Columbia Cultural Sites
African American History Monument
DESCRIPTION: Dedicated in 2001, the monument is the first of its kind on any of the nation’s statehouse grounds. It was designed to recapture the rich history of African Americans and their contributions to South Carolina. Sculptor Ed Dwight modeled the monument after an African village built in the round; the center obelisk represents spirituality and is reminiscent of the pyramids in Egypt. Its base is a nine-foot bronzed ship icon with 336 enslaved African s chained together in the bowels of the vessel. A map of the African continent is mounted in granite and at the base of the map, visitors are encouraged to touch the four rubbing stones from Senegal, Sierra Leone, Ghana, and The Congo, where most African slaves were first sold.
ADDRESS: South Carolina State House facing Sumter Street, Columbia, SC MAP
Ponder Fine Arts Gallery
DESCRIPTION: Collection of African American art from the early 20th century to the present. Gallery director Tyrone Geter also features some of his artwork.
DAYS & HOURS: Mon–Fri 10a–4p
ADDRESS: 1600 Harden Street, Room 203 at Benedict College, Columbia, SC MAP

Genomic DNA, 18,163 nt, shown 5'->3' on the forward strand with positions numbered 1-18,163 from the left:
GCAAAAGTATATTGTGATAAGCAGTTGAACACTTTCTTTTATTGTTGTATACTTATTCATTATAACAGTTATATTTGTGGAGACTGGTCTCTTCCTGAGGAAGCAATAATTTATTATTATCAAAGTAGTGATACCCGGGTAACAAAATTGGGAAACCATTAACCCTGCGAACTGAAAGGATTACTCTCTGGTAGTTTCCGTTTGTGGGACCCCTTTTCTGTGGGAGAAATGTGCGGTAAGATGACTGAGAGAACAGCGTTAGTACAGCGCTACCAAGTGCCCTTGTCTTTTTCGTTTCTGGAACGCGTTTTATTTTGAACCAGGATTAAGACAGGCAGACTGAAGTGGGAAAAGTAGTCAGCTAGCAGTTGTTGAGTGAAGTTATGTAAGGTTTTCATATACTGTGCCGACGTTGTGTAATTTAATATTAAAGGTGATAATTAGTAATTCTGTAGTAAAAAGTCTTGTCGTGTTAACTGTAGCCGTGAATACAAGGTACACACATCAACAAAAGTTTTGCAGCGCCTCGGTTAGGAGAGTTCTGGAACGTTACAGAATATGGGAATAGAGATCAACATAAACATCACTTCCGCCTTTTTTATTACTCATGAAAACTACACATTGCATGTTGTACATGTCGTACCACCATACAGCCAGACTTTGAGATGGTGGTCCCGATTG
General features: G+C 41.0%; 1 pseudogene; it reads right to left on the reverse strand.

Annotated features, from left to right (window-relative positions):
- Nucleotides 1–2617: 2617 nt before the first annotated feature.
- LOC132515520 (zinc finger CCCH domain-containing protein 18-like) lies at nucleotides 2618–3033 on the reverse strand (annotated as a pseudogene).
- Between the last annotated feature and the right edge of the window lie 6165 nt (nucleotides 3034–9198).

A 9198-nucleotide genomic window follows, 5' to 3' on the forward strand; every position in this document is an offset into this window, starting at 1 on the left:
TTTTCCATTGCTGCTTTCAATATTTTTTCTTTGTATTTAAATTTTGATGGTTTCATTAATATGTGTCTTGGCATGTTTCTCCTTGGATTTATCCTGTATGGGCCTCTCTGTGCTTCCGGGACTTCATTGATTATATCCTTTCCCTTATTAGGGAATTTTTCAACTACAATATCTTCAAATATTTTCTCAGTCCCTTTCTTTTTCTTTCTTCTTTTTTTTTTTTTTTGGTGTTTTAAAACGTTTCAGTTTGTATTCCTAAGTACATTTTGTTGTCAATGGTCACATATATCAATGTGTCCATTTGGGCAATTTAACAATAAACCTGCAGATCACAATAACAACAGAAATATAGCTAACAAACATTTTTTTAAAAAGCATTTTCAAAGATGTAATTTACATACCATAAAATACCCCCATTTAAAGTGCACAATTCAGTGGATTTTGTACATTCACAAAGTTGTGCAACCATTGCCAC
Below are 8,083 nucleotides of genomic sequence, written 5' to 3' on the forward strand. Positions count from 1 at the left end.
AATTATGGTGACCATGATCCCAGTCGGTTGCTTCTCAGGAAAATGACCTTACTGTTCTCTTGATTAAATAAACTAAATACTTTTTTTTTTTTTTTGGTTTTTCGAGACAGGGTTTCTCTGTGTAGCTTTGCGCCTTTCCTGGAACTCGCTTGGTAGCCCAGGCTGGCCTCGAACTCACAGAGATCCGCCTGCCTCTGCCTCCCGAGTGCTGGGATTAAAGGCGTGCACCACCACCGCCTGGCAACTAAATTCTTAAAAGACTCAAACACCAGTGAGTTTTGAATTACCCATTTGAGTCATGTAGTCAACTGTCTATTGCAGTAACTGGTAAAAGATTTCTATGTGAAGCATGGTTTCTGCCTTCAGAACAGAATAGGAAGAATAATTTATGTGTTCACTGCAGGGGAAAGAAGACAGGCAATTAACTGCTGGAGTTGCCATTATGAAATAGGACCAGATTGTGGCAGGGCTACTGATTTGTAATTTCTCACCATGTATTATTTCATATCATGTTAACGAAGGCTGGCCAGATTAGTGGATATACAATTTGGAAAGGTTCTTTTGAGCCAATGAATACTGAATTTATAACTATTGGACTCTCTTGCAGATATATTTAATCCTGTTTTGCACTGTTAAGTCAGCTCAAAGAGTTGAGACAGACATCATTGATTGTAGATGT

Matthew J. Perry, Jr. U.S. Courthouse
DESCRIPTION: Named after the attorney who led the struggle for desegregation in South Carolina. He served as a primary legal advocate in the national civil rights movement and became South Carolina’s first African American U.S. District Court judge. The intricate iron gates in front were crafted by the great ironmaster, Philip Simmons of Charleston.
ADDRESS: 901 Richland Street, Columbia, SC MAP
Auntie Karen Foundation
DESCRIPTION: Karen Alexander formed this non-profit organization to empower, enlighten, and educate through the arts. Her programs are presented to schools, churches, and community organizations to help tell South Carolina’s African American history.
ADDRESS: 3419 Hazelhurst Road, Columbia, SC MAP
Bill Pinkney Park
DESCRIPTION: Birth site of the legendary R&B singer of the original Drifters who rose to prominence in the 1950s. A marble monument, complete with a bust of the entertainer by artist Axel Reis, and a community building are on site.
ADDRESS: Camden Highway site in Sumter County, Dalzell, SC MAP